Sen. Shevrin Jones believes Floridians will mount protests in the wake of the 2021 Legislative Session.
The Republican-led Legislature successfully routed Democrats during the Session, which ended last week, passing most of Republicans’ and Gov. Ron DeSantis‘ priorities. Among them was a controversial bill (HB 1) to crack down on violent protests, which the Governor signed into law two weeks ago.
DeSantis announced the anti-riot bill after nationwide protests, some violent, last summer in response to the killing of George Floyd, an unarmed Black man, by a Minneapolis police officer. That officer, Derek Chauvin, was convicted of killing Floyd the day after the Governor signed the bill, leading some to question the Governor’s timing.
Republicans passed that bill and others, including stricter election laws (SB 90) and a measure to ban transgender girls and women from girls and women’s sports (SB 1028), in what Jones, a West Park Democrat, called the “most disastrous Legislative Session” in his nine years in the Legislature.
“The people are mad as hell at what happened in Tallahassee this last Legislative Session, and I can guarantee you, I know they put HB 1 out, but I can tell you that there is going to be an uprising of the people to show who’s really in charge,” Jones said.
People will find a way when their paths are blocked, he elaborated, in this case by going outside the processes of government.
“Did they think we’re gonna go through a whole Legislative Session for 60 days and not have a meet up based on all of this stuff that has just happened from attacking trans kids, and then go on to doing what they’re doing when it comes to criminalizing peaceful protesters or demonstrators? Well, I don’t know what their expectation was,” Jones said.
Jones, a veteran of the Legislature, and St. Petersburg Democratic Rep. Michele Rayner, a freshman, spoke online Monday during an event with Ron Be Gone, an organization dedicated to defeating DeSantis in 2022. Organizers billed the event as a discussion of the most destructive Session “in a generation.”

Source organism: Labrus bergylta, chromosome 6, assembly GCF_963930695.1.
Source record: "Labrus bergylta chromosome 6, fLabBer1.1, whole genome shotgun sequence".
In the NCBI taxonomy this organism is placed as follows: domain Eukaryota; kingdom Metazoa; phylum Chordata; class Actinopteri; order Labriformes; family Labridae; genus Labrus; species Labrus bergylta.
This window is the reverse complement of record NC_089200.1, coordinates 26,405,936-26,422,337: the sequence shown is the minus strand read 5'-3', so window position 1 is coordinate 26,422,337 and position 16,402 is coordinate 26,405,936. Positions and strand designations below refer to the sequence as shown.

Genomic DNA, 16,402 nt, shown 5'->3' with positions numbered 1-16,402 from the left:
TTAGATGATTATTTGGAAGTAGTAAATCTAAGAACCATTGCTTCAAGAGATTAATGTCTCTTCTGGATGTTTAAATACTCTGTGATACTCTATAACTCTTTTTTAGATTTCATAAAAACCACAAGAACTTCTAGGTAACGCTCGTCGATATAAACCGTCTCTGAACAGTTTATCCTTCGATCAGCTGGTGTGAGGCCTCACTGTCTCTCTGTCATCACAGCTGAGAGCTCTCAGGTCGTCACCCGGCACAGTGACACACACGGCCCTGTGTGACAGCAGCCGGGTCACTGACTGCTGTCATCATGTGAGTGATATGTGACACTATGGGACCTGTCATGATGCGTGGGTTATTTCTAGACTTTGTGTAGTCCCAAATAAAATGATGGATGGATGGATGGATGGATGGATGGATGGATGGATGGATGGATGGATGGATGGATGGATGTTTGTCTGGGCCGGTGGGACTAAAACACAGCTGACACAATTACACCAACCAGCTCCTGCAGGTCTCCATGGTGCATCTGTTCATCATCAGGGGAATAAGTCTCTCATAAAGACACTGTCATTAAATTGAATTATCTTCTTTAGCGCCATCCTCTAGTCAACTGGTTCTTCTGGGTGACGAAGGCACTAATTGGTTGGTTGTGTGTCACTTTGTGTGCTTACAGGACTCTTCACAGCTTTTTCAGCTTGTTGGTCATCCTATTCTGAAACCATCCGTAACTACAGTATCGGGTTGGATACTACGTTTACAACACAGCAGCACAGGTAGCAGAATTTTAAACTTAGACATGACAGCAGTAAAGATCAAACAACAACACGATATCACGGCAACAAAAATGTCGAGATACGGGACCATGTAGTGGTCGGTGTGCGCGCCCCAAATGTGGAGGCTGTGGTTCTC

“We saw the erosion of our First Amendment rights with HB 1 and people giddy and clapping about being able to restrict folks’ rights to protest in the wake of Black and Brown folks dying and being slaughtered in the streets due to state sanctioned violence,” Rayner said.
The giddiness and clapping continued for “genital inspections of children” and “Jim Crow 2.0,” she told reporters, referring to the transgender bill and the election law revamp.
Republicans have acknowledged their wins across the board. In his speech just before the House adjourned on Friday, House Speaker Chris Sprowls told members that lawmakers had “pretty much emptied out our policy agenda.” This Legislature will hold one more Regular Session beginning in January before the next election.
The majority of Republicans pushed for all those priorities, Jones said, because Democrats don’t hold power in the House or the Senate, where they are outnumbered nearly two to one. Moreover, Jones suggested they passed the election measure because Donald Trump lost his presidential reelection bid in November.
As the campaign begins for the Governor’s Mansion — Democratic Rep. and former Gov. Charlie Crist is expected to announce his bid Tuesday — Rayner highlighted that DeSantis only won in 2018 by around 30,000 votes.
“He’s governing like he has a mandate, but he does not have one,” Rayner said.
Despite the threat of having legislative leadership kill her bills or local budgets, she said not speaking truth to power would be a disservice to her district.
Also on the call was Jasmen Rogers-Shaw, a community organizer and former Democratic Primary challenger to Rep. Anika Omphroy in Broward County. She took on several of Republicans’ bills passed this Session, including the election bill.
“I also want to make it clear that any impediment, any barrier, any obstacle to the ballot box is absolutely and unapologetically White supremacy, and we have to use those words and call it what it is,” Rogers said.
Jones has compared that measure to a bill signed into law in Georgia, calling it “Georgia-lite.”